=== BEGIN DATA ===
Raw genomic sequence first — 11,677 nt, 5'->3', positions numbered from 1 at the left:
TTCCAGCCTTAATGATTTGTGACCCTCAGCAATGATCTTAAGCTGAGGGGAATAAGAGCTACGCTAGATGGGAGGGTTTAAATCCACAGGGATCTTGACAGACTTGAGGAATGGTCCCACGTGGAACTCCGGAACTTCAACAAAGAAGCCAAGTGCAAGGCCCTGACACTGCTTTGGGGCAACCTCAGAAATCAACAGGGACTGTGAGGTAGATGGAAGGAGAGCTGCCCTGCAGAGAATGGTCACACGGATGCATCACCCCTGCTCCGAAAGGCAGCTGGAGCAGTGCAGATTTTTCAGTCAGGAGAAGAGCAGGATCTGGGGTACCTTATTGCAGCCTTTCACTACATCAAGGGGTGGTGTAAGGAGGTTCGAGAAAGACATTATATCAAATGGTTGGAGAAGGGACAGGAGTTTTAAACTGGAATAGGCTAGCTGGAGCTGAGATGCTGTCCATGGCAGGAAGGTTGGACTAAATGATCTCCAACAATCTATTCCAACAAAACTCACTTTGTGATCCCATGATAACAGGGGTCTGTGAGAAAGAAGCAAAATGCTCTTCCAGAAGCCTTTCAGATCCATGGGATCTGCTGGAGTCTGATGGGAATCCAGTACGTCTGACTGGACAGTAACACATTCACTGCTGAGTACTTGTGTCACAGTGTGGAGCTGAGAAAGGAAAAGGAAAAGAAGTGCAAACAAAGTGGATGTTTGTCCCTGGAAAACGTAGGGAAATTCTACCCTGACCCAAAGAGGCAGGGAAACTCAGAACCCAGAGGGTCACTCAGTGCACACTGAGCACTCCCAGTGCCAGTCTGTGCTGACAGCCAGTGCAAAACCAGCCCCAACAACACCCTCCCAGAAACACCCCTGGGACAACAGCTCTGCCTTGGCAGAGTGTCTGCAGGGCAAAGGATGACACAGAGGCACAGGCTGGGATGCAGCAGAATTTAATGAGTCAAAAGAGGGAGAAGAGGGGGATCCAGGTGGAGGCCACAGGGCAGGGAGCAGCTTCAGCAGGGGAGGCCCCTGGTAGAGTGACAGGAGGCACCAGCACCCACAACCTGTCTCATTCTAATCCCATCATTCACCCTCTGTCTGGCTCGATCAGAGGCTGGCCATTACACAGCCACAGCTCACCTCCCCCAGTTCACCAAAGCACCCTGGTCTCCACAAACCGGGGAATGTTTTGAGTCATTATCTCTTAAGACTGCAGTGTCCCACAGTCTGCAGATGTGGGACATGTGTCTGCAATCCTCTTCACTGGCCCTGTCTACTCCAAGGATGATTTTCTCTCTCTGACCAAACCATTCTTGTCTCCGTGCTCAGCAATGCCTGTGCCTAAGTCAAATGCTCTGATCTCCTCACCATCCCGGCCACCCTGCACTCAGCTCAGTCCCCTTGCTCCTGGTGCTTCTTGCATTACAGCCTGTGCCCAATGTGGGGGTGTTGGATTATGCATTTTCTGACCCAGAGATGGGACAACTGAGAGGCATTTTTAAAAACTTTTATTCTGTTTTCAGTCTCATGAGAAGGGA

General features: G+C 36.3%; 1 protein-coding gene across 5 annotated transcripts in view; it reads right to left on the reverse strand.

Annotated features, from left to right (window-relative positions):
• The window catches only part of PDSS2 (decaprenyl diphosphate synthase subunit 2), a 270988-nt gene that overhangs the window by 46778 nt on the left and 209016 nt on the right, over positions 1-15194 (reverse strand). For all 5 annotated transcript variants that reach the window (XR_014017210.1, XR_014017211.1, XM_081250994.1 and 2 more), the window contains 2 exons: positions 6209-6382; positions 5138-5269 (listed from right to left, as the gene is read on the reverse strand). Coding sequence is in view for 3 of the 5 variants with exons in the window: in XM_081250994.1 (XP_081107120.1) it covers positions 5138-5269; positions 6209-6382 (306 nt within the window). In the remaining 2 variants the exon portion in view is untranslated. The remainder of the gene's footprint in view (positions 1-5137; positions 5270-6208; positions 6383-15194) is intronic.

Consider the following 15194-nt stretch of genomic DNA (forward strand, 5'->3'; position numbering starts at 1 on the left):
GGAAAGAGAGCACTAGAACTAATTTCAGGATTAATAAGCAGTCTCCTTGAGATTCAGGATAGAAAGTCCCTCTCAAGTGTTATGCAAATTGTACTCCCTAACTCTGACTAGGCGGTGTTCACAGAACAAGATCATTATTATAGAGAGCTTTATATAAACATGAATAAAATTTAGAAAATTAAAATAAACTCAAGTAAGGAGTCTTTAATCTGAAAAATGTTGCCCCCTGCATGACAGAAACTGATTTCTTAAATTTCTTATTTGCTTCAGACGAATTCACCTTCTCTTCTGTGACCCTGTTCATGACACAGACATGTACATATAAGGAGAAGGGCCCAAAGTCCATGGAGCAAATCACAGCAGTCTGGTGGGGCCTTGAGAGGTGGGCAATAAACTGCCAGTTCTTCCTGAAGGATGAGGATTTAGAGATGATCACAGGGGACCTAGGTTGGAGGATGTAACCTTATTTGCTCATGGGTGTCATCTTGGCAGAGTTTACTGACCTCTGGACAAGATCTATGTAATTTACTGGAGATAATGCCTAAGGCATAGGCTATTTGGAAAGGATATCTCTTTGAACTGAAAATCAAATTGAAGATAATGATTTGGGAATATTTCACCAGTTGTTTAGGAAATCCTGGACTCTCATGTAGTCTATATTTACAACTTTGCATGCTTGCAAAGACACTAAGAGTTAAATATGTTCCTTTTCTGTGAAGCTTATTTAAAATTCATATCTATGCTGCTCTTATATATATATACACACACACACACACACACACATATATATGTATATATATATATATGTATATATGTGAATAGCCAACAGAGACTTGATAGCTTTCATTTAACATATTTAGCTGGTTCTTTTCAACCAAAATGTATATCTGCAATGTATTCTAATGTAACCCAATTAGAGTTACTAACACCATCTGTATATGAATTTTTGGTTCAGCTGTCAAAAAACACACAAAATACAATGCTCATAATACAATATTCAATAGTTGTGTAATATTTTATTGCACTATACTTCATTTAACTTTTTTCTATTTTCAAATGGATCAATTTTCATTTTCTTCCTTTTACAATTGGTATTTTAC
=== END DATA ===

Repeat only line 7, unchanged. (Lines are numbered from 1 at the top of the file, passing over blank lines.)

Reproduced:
GGAAAGAGAGCACTAGAACTAATTTCAGGATTAATAAGCAGTCTCCTTGAGATTCAGGATAGAAAGTCCCTCTCAAGTGTTATGCAAATTGTACTCCCTAACTCTGACTAGGCGGTGTTCACAGAACAAGATCATTATTATAGAGAGCTTTATATAAACATGAATAAAATTTAGAAAATTAAAATAAACTCAAGTAAGGAGTCTTTAATCTGAAAAATGTTGCCCCCTGCATGACAGAAACTGATTTCTTAAATTTCTTATTTGCTTCAGACGAATTCACCTTCTCTTCTGTGACCCTGTTCATGACACAGACATGTACATATAAGGAGAAGGGCCCAAAGTCCATGGAGCAAATCACAGCAGTCTGGTGGGGCCTTGAGAGGTGGGCAATAAACTGCCAGTTCTTCCTGAAGGATGAGGATTTAGAGATGATCACAGGGGACCTAGGTTGGAGGATGTAACCTTATTTGCTCATGGGTGTCATCTTGGCAGAGTTTACTGACCTCTGGACAAGATCTATGTAATTTACTGGAGATAATGCCTAAGGCATAGGCTATTTGGAAAGGATATCTCTTTGAACTGAAAATCAAATTGAAGATAATGATTTGGGAATATTTCACCAGTTGTTTAGGAAATCCTGGACTCTCATGTAGTCTATATTTACAACTTTGCATGCTTGCAAAGACACTAAGAGTTAAATATGTTCCTTTTCTGTGAAGCTTATTTAAAATTCATATCTATGCTGCTCTTATATATATATACACACACACACACACACACACATATATATGTATATATATATATATGTATATATGTGAATAGCCAACAGAGACTTGATAGCTTTCATTTAACATATTTAGCTGGTTCTTTTCAACCAAAATGTATATCTGCAATGTATTCTAATGTAACCCAATTAGAGTTACTAACACCATCTGTATATGAATTTTTGGTTCAGCTGTCAAAAAACACACAAAATACAATGCTCATAATACAATATTCAATAGTTGTGTAATATTTTATTGCACTATACTTCATTTAACTTTTTTCTATTTTCAAATGGATCAATTTTCATTTTCTTCCTTTTACAATTGGTATTTTAC